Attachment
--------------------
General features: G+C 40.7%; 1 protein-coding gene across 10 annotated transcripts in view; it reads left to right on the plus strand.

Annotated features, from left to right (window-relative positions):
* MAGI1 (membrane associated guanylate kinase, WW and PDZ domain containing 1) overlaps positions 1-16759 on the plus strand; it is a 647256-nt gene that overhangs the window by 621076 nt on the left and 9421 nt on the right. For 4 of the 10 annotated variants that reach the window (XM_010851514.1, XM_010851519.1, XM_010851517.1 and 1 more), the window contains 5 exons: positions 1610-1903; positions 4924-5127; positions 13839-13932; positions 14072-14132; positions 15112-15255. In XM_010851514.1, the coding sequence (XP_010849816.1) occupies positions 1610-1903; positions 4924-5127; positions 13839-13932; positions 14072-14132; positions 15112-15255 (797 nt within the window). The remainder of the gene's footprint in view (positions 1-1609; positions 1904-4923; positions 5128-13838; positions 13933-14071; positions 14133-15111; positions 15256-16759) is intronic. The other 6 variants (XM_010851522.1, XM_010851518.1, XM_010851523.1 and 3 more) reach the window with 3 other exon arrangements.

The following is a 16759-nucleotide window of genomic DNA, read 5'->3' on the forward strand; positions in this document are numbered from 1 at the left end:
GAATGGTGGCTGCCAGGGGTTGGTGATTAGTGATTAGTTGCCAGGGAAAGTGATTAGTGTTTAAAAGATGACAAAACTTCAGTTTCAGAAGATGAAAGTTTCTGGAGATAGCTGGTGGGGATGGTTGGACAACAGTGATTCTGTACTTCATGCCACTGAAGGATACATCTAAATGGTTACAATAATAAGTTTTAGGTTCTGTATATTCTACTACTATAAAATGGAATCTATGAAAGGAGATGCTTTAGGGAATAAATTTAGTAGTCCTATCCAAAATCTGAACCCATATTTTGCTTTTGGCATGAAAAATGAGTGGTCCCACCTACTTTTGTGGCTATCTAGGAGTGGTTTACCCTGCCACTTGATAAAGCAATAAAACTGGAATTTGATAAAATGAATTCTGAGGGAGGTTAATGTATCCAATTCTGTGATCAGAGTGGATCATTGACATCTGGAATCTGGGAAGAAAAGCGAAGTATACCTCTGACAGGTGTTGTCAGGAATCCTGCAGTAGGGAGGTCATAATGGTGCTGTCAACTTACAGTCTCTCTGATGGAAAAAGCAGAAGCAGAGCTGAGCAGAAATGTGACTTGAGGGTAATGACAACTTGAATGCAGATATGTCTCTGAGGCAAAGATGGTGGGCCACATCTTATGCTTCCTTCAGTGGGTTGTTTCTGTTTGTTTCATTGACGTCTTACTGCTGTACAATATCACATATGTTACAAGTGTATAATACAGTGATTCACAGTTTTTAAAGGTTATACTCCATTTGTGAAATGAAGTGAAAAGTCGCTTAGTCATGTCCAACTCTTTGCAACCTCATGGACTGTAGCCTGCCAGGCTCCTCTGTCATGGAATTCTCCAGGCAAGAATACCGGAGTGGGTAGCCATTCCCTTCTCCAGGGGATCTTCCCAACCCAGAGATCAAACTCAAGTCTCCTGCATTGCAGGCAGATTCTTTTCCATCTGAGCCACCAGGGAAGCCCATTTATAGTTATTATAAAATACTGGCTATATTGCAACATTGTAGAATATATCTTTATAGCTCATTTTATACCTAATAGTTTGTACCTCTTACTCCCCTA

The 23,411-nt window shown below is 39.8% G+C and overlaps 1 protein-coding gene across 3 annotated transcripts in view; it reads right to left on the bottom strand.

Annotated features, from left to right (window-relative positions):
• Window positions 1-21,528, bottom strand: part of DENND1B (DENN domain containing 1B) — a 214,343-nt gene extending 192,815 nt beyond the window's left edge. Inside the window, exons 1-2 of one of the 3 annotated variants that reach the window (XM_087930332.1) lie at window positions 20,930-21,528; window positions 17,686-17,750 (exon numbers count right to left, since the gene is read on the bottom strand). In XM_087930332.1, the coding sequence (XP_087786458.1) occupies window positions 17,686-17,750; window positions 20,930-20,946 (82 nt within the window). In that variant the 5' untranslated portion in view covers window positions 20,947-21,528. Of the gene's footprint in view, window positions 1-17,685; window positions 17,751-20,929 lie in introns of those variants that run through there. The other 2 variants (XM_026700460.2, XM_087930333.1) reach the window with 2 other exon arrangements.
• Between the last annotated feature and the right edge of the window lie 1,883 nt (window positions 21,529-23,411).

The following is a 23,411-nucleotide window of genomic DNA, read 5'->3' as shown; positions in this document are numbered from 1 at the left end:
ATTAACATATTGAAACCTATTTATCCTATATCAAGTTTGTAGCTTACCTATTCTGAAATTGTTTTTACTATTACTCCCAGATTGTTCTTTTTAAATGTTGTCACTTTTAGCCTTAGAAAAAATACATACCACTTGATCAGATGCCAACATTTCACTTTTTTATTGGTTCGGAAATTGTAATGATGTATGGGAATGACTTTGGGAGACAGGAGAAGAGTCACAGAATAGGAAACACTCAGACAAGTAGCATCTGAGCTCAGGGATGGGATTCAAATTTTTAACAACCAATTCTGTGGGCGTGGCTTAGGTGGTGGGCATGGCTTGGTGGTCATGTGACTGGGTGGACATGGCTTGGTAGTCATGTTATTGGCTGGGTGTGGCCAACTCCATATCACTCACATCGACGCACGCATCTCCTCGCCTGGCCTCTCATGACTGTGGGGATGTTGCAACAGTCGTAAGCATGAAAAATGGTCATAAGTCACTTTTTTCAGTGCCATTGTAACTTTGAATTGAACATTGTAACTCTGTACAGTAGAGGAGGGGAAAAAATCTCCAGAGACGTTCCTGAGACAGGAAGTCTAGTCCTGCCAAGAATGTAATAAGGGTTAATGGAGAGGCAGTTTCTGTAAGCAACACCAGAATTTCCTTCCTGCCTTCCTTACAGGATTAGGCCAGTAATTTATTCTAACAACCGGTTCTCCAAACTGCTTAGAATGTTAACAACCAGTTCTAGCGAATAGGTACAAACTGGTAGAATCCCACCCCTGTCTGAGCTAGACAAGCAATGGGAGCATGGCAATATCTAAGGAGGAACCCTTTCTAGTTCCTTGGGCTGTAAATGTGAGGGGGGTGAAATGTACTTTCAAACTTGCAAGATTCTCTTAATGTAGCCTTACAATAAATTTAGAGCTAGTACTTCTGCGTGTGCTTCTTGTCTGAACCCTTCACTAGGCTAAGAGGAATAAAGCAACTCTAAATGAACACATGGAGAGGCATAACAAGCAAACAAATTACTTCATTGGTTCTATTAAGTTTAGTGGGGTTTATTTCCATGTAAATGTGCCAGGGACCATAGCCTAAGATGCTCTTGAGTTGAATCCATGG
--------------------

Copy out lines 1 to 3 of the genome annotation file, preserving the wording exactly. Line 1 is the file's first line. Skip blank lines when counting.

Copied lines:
General features: G+C 40.7%; 1 protein-coding gene across 10 annotated transcripts in view; it reads left to right on the plus strand.

Annotated features, from left to right (window-relative positions):
* MAGI1 (membrane associated guanylate kinase, WW and PDZ domain containing 1) overlaps positions 1-16759 on the plus strand; it is a 647256-nt gene that overhangs the window by 621076 nt on the left and 9421 nt on the right. For 4 of the 10 annotated variants that reach the window (XM_010851514.1, XM_010851519.1, XM_010851517.1 and 1 more), the window contains 5 exons: positions 1610-1903; positions 4924-5127; positions 13839-13932; positions 14072-14132; positions 15112-15255. In XM_010851514.1, the coding sequence (XP_010849816.1) occupies positions 1610-1903; positions 4924-5127; positions 13839-13932; positions 14072-14132; positions 15112-15255 (797 nt within the window). The remainder of the gene's footprint in view (positions 1-1609; positions 1904-4923; positions 5128-13838; positions 13933-14071; positions 14133-15111; positions 15256-16759) is intronic. The other 6 variants (XM_010851522.1, XM_010851518.1, XM_010851523.1 and 3 more) reach the window with 3 other exon arrangements.